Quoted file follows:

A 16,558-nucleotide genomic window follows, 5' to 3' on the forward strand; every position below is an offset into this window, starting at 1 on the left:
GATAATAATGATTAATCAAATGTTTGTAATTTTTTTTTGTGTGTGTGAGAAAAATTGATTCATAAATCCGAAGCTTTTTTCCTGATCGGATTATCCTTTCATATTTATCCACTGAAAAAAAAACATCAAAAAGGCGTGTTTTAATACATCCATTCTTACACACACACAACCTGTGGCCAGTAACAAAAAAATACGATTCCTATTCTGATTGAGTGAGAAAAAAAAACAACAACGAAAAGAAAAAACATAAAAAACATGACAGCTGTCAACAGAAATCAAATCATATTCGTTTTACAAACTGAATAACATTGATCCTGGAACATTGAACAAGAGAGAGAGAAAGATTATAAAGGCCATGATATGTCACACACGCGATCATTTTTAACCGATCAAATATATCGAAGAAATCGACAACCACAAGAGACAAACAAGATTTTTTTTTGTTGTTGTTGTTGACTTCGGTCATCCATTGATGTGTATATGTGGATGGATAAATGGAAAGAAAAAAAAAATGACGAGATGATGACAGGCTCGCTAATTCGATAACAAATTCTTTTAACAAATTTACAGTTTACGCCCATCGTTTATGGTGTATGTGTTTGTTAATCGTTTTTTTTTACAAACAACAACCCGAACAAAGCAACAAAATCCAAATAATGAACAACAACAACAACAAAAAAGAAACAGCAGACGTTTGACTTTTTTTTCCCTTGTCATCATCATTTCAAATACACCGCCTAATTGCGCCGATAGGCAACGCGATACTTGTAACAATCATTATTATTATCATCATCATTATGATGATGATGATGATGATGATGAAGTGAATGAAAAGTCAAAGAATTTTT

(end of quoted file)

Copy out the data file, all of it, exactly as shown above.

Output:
A 16,558-nucleotide genomic window follows, 5' to 3' on the forward strand; every position below is an offset into this window, starting at 1 on the left:
GATAATAATGATTAATCAAATGTTTGTAATTTTTTTTTGTGTGTGTGAGAAAAATTGATTCATAAATCCGAAGCTTTTTTCCTGATCGGATTATCCTTTCATATTTATCCACTGAAAAAAAAACATCAAAAAGGCGTGTTTTAATACATCCATTCTTACACACACACAACCTGTGGCCAGTAACAAAAAAATACGATTCCTATTCTGATTGAGTGAGAAAAAAAAACAACAACGAAAAGAAAAAACATAAAAAACATGACAGCTGTCAACAGAAATCAAATCATATTCGTTTTACAAACTGAATAACATTGATCCTGGAACATTGAACAAGAGAGAGAGAAAGATTATAAAGGCCATGATATGTCACACACGCGATCATTTTTAACCGATCAAATATATCGAAGAAATCGACAACCACAAGAGACAAACAAGATTTTTTTTTGTTGTTGTTGTTGACTTCGGTCATCCATTGATGTGTATATGTGGATGGATAAATGGAAAGAAAAAAAAAATGACGAGATGATGACAGGCTCGCTAATTCGATAACAAATTCTTTTAACAAATTTACAGTTTACGCCCATCGTTTATGGTGTATGTGTTTGTTAATCGTTTTTTTTTACAAACAACAACCCGAACAAAGCAACAAAATCCAAATAATGAACAACAACAACAACAAAAAAGAAACAGCAGACGTTTGACTTTTTTTTCCCTTGTCATCATCATTTCAAATACACCGCCTAATTGCGCCGATAGGCAACGCGATACTTGTAACAATCATTATTATTATCATCATCATTATGATGATGATGATGATGATGATGAAGTGAATGAAAAGTCAAAGAATTTTT